# SQL - INTERSECT

In the set theory, the intersection of two sets is a collection of values that are common to both sets. In other words, the intersection of two sets is a set of elements that exist in both sets. Let us consider the below tables as an example to get a better understanding −

If we perform the intersection operation on both sets using the INTERSECT operator, it returns the common rows which are 5 and 8. This operator removes the duplicate rows from the final result set.

## INTERSECT in SQL

The INTERSECT operator in SQL is used to retrieve the records that are identical/common between the result sets of two SELECT (tables) statements.

In real-time scenarios, there will be a huge number of tables in a database that contains information. The user may find it challenging to gather common information from various tables. So we use the INTERSECT operator to accomplish that. It helps to retrieve the common data from various tables.

### Syntax

To retrieve identical records from two different tables, we use the following syntax −

```SELECT column1, column2,…, columnN
FROM table1, table2,…, tableN
INTERSECT
SELECT column1, column2,…, columnN
FROM table1, table2,…, tableN
```

Note − There are some mandatory rules for INTERSECT operations such as the number of columns, data types, and other columns must be the same in both SELECT statements for the INTERSECT operator to work correctly.

### Example

First of all, let us create a table named “STUDENTS” using the following query −

```SQL> CREATE TABLE STUDENTS(
ID INT NOT NULL,
NAME VARCHAR(20) NOT NULL,
HOBBY VARCHAR(20) NOT NULL,
AGE INT NOT NULL,
PRIMARY KEY(ID)
);
```

Once the table is created, let us insert some values to the table using the query below −

```SQL> INSERT INTO STUDENTS(ID, NAME, HOBBY, AGE) VALUES(1, 'Vijay', 'Cricket', 18);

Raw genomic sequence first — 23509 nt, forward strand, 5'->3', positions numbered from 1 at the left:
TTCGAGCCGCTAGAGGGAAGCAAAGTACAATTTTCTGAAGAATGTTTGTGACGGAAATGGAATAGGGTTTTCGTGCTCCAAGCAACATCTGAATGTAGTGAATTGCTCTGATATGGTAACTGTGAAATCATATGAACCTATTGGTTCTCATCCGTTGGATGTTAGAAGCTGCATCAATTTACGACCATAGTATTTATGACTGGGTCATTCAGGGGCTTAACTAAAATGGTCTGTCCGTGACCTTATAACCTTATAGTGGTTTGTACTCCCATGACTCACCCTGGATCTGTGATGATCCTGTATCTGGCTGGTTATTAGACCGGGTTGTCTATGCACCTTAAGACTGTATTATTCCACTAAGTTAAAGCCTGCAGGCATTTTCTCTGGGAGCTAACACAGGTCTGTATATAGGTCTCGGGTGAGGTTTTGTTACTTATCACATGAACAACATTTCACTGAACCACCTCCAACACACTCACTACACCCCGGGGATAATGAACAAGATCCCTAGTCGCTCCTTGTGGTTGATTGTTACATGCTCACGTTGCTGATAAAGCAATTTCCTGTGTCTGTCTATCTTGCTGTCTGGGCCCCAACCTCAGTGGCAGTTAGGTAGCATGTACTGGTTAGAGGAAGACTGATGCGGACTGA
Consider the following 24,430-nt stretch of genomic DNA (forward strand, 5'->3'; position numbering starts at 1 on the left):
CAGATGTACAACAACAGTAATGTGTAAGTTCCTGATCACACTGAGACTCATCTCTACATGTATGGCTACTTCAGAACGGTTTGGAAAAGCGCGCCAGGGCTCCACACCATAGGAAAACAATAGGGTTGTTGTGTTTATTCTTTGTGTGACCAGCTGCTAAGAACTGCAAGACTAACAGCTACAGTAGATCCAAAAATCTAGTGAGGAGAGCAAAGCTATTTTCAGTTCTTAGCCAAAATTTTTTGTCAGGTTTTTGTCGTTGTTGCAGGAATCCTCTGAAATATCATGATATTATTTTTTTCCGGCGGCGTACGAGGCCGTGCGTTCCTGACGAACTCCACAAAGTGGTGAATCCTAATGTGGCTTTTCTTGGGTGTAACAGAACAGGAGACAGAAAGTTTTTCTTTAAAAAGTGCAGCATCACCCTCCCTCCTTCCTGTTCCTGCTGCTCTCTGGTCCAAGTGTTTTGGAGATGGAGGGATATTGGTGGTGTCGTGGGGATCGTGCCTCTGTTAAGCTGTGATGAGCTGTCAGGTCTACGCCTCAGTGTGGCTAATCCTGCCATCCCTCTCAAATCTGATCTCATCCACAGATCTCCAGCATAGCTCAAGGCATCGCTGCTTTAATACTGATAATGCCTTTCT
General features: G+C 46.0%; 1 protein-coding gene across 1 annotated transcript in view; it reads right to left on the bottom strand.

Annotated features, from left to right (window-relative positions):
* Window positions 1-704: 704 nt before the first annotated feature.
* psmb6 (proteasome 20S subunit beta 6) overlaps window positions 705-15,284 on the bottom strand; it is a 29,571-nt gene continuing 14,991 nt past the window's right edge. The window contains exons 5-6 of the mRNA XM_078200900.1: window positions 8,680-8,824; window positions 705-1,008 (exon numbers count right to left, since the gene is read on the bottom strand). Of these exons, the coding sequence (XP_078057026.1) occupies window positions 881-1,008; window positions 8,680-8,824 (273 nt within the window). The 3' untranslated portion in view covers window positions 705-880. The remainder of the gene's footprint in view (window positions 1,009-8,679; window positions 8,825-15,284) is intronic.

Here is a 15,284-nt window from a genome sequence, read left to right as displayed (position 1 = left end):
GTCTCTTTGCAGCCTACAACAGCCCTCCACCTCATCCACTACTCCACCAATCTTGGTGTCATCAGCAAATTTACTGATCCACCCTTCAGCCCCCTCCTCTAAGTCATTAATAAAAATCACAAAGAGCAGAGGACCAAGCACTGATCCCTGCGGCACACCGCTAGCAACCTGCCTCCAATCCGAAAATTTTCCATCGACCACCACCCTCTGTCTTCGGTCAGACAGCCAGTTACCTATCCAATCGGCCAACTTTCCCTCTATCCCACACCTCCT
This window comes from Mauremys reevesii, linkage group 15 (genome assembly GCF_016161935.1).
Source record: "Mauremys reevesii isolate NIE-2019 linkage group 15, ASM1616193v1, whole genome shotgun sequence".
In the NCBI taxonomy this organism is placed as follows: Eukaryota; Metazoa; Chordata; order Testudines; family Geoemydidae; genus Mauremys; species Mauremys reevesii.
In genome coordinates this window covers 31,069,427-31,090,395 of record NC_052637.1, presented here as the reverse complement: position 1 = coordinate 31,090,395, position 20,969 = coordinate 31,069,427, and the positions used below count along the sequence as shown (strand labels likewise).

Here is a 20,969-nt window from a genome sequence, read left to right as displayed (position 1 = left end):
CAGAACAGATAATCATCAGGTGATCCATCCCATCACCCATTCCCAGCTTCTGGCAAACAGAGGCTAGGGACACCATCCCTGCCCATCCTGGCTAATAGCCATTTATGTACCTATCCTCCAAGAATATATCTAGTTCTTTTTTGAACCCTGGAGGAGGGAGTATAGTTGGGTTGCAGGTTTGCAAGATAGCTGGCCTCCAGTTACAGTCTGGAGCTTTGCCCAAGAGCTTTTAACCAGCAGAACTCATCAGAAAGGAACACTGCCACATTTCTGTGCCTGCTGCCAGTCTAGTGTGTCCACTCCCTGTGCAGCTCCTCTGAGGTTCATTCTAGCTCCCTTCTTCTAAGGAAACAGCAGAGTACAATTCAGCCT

INSERT INTO STUDENTS(ID, NAME, HOBBY, AGE) VALUES(2, 'Varun', 'Football', 26);
INSERT INTO STUDENTS(ID, NAME, HOBBY, AGE) VALUES(3, 'Surya', 'Cricket', 19);
INSERT INTO STUDENTS(ID, NAME, HOBBY, AGE) VALUES(4, 'Karthik', 'Cricket', 25);
INSERT INTO STUDENTS(ID, NAME, HOBBY, AGE) VALUES(5, 'Sunny', 'Football', 26);
INSERT INTO STUDENTS(ID, NAME, HOBBY, AGE) VALUES(6, 'Dev', 'Cricket', 23);
```

Let us verify whether the table “STUDENTS” is created or not using the following query −

```SQL> SELECT * FROM STUDENTS;
```

As we can see in the below output, the table has been created in the database.

```+-----+----------+--------------+-------+
| ID  |  NAME    |    HOBBY     |  AGE  |
+-----+----------+--------------+-------+
| 1   |  Vijay   |   Cricket    |   18  |
| 2   |  Varun   |   Football   |   26  |
| 3   |  Surya   |   Cricket    |   19  |
| 4   |  Karthik |   Cricket    |   25  |
| 5   |  Sunny   |   Football   |   26  |
| 6   |  Dev     |   Cricket    |   23  |
+-----+----------+--------------+-------+
```

Let us create another table “ASSOCIATES” using the following query −

```SQL> CREATE TABLE ASSOCIATES(
ID INT NOT NULL,
NAME VARCHAR(20) NOT NULL,
SUBJECT VARCHAR(20) NOT NULL,
AGE INT NOT NULL,
HOBBY VARCHAR(20) NOT NULL,
PRIMARY KEY(ID)
);
```

Let’s insert some values into the table using the following query −

```SQL> INSERT INTO ASSOCIATES(ID, NAME, SUBJECT, AGE, HOBBY) VALUES(1, 'Naina', 'Maths', 24, 'Cricket');
INSERT INTO ASSOCIATES(ID, NAME, SUBJECT, AGE, HOBBY) VALUES(2, 'Varun', 'Physics', 26, 'Football');
INSERT INTO ASSOCIATES(ID, NAME, SUBJECT, AGE, HOBBY) VALUES(3, 'Dev', 'Maths', 23, 'Cricket');
INSERT INTO ASSOCIATES(ID, NAME, SUBJECT, AGE, HOBBY) VALUES(4, 'Priya', 'Physics', 25, 'Cricket');
INSERT INTO ASSOCIATES(ID, NAME, SUBJECT, AGE, HOBBY) VALUES(5, 'Aditya', 'Chemistry', 21, 'Cricket');
INSERT INTO ASSOCIATES(ID, NAME, SUBJECT, AGE, HOBBY) VALUES(6, 'Kalyan', 'Maths', 30, 'Football');